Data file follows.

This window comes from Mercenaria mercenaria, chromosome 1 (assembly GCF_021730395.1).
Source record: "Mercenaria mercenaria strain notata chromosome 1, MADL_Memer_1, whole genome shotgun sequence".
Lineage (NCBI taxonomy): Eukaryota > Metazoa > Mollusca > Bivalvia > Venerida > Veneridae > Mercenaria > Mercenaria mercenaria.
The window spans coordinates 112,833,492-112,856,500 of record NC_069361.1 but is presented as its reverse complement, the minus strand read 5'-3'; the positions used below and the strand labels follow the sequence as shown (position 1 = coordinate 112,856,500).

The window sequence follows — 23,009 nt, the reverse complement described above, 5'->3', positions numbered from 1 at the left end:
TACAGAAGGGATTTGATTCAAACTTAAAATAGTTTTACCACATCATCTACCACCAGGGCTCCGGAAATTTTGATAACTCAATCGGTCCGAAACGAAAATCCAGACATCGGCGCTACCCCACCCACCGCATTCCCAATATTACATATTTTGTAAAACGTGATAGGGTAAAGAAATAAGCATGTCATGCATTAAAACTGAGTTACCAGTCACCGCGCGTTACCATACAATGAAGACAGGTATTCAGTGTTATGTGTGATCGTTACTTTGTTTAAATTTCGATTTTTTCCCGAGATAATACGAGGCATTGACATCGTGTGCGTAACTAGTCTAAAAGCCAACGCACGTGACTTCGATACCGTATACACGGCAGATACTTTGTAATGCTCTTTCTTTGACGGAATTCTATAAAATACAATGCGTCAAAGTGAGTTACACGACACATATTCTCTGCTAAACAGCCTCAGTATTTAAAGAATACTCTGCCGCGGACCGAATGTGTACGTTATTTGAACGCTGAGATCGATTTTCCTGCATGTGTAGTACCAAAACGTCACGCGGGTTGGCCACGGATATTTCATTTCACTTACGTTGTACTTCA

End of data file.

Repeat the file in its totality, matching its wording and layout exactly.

This window comes from Mercenaria mercenaria, chromosome 1 (assembly GCF_021730395.1).
Source record: "Mercenaria mercenaria strain notata chromosome 1, MADL_Memer_1, whole genome shotgun sequence".
Lineage (NCBI taxonomy): Eukaryota > Metazoa > Mollusca > Bivalvia > Venerida > Veneridae > Mercenaria > Mercenaria mercenaria.
The window spans coordinates 112,833,492-112,856,500 of record NC_069361.1 but is presented as its reverse complement, the minus strand read 5'-3'; the positions used below and the strand labels follow the sequence as shown (position 1 = coordinate 112,856,500).

The window sequence follows — 23,009 nt, the reverse complement described above, 5'->3', positions numbered from 1 at the left end:
TACAGAAGGGATTTGATTCAAACTTAAAATAGTTTTACCACATCATCTACCACCAGGGCTCCGGAAATTTTGATAACTCAATCGGTCCGAAACGAAAATCCAGACATCGGCGCTACCCCACCCACCGCATTCCCAATATTACATATTTTGTAAAACGTGATAGGGTAAAGAAATAAGCATGTCATGCATTAAAACTGAGTTACCAGTCACCGCGCGTTACCATACAATGAAGACAGGTATTCAGTGTTATGTGTGATCGTTACTTTGTTTAAATTTCGATTTTTTCCCGAGATAATACGAGGCATTGACATCGTGTGCGTAACTAGTCTAAAAGCCAACGCACGTGACTTCGATACCGTATACACGGCAGATACTTTGTAATGCTCTTTCTTTGACGGAATTCTATAAAATACAATGCGTCAAAGTGAGTTACACGACACATATTCTCTGCTAAACAGCCTCAGTATTTAAAGAATACTCTGCCGCGGACCGAATGTGTACGTTATTTGAACGCTGAGATCGATTTTCCTGCATGTGTAGTACCAAAACGTCACGCGGGTTGGCCACGGATATTTCATTTCACTTACGTTGTACTTCA